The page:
Putin says organizers of Wagner rebellion "will be brought to justice"
Russian President Vladimir Putin declared in a televised address on Monday that the organizers of a "rebellion" over the weekend would be "brought to justice," though he did not name Wagner Group leader Yevgeny Prigozhin directly.
Why it matters: The Kremlin announced this weekend that Prigozhin would be allowed to go into exile in neighboring Belarus as part of a deal to end his push toward Moscow, but Putin's comments suggest the oligarch-turned-warlord could still be punished.
- Putin claimed Russian society and, in particular, the security services, had "saved Russia" through their loyalty and patriotism.
- He also claimed that most Wagner fighters either did not take part in the rebellion or insisted it turn back. They will still be allowed to sign contracts to join the conventional military or "go back to your homes," Putin said.
Yes, but: "The organizers of this rebellion cannot but understand that they will be brought to justice. Everybody understands that. This is criminal activity, which is aimed at weakening the country, and this was a colossal threat to us," Putin said.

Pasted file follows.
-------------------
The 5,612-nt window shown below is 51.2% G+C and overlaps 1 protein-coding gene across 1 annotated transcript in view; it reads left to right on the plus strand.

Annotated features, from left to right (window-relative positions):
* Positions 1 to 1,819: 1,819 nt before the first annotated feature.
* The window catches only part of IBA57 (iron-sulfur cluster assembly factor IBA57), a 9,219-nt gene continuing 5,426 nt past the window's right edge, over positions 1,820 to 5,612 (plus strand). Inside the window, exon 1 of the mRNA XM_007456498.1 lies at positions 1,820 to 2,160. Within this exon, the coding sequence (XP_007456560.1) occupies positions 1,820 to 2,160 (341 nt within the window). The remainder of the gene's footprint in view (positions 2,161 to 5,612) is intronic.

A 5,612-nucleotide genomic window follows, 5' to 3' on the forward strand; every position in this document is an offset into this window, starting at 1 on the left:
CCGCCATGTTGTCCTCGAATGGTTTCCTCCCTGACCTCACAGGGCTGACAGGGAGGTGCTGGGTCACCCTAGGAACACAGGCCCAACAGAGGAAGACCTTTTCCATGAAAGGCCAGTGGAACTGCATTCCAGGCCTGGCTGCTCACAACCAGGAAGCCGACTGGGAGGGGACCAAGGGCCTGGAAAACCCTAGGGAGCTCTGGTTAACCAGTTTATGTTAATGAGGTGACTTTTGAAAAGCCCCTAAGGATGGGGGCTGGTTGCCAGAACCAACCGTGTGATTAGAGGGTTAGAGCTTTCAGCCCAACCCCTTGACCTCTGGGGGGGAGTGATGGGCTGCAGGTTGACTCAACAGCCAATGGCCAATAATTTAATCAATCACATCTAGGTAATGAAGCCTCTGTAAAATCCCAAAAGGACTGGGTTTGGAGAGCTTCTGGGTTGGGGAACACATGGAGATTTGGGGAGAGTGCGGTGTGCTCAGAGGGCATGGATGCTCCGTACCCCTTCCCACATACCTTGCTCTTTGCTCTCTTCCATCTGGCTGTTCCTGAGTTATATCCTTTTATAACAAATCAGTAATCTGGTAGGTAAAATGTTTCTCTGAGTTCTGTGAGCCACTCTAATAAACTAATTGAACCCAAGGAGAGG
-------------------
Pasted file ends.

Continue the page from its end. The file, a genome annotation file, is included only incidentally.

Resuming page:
- "Any kind of blackmail is doomed to failure," he added, calling the rebellion an act of "suicide" that played into the hands of Ukraine and its Western backers.
- "They wanted Russian soldiers should kill each other, that service members and civilians be killed, and in the final analysis that Russia should fail," he said.
- Prigozhin defended what he had called a "march of justice," saying it was intended to prevent the destruction of Wagner and protest against the way the war in Ukraine has been conducted, which he claimed to include a "huge number of mistakes."